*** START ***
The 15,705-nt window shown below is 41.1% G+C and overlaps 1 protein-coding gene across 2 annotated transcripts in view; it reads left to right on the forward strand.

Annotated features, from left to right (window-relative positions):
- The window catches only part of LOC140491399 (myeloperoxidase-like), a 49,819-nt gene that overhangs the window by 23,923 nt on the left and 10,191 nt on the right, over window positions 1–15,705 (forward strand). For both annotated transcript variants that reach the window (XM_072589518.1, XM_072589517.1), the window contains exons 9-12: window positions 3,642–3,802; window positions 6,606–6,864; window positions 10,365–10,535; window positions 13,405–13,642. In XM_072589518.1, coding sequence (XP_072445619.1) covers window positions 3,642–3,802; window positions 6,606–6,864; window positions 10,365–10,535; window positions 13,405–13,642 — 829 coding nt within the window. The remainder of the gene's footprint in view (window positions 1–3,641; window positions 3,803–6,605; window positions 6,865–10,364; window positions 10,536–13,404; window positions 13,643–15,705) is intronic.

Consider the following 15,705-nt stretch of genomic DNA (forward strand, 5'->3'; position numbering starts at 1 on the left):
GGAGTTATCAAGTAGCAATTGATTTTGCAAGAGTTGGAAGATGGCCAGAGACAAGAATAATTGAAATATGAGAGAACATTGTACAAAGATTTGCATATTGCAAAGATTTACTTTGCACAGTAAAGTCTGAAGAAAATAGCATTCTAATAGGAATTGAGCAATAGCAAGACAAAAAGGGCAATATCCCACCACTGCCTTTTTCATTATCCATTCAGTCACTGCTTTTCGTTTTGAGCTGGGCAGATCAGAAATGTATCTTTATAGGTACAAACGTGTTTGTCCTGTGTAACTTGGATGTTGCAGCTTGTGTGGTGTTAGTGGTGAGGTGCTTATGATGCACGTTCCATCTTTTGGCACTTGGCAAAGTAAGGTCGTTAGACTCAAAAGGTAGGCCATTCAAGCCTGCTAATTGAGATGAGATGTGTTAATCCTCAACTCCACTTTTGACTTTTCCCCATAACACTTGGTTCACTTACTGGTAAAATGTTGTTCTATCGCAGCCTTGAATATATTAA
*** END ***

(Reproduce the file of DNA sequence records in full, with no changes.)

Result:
The 15,705-nt window shown below is 41.1% G+C and overlaps 1 protein-coding gene across 2 annotated transcripts in view; it reads left to right on the forward strand.

Annotated features, from left to right (window-relative positions):
- The window catches only part of LOC140491399 (myeloperoxidase-like), a 49,819-nt gene that overhangs the window by 23,923 nt on the left and 10,191 nt on the right, over window positions 1–15,705 (forward strand). For both annotated transcript variants that reach the window (XM_072589518.1, XM_072589517.1), the window contains exons 9-12: window positions 3,642–3,802; window positions 6,606–6,864; window positions 10,365–10,535; window positions 13,405–13,642. In XM_072589518.1, coding sequence (XP_072445619.1) covers window positions 3,642–3,802; window positions 6,606–6,864; window positions 10,365–10,535; window positions 13,405–13,642 — 829 coding nt within the window. The remainder of the gene's footprint in view (window positions 1–3,641; window positions 3,803–6,605; window positions 6,865–10,364; window positions 10,536–13,404; window positions 13,643–15,705) is intronic.

Consider the following 15,705-nt stretch of genomic DNA (forward strand, 5'->3'; position numbering starts at 1 on the left):
GGAGTTATCAAGTAGCAATTGATTTTGCAAGAGTTGGAAGATGGCCAGAGACAAGAATAATTGAAATATGAGAGAACATTGTACAAAGATTTGCATATTGCAAAGATTTACTTTGCACAGTAAAGTCTGAAGAAAATAGCATTCTAATAGGAATTGAGCAATAGCAAGACAAAAAGGGCAATATCCCACCACTGCCTTTTTCATTATCCATTCAGTCACTGCTTTTCGTTTTGAGCTGGGCAGATCAGAAATGTATCTTTATAGGTACAAACGTGTTTGTCCTGTGTAACTTGGATGTTGCAGCTTGTGTGGTGTTAGTGGTGAGGTGCTTATGATGCACGTTCCATCTTTTGGCACTTGGCAAAGTAAGGTCGTTAGACTCAAAAGGTAGGCCATTCAAGCCTGCTAATTGAGATGAGATGTGTTAATCCTCAACTCCACTTTTGACTTTTCCCCATAACACTTGGTTCACTTACTGGTAAAATGTTGTTCTATCGCAGCCTTGAATATATTAA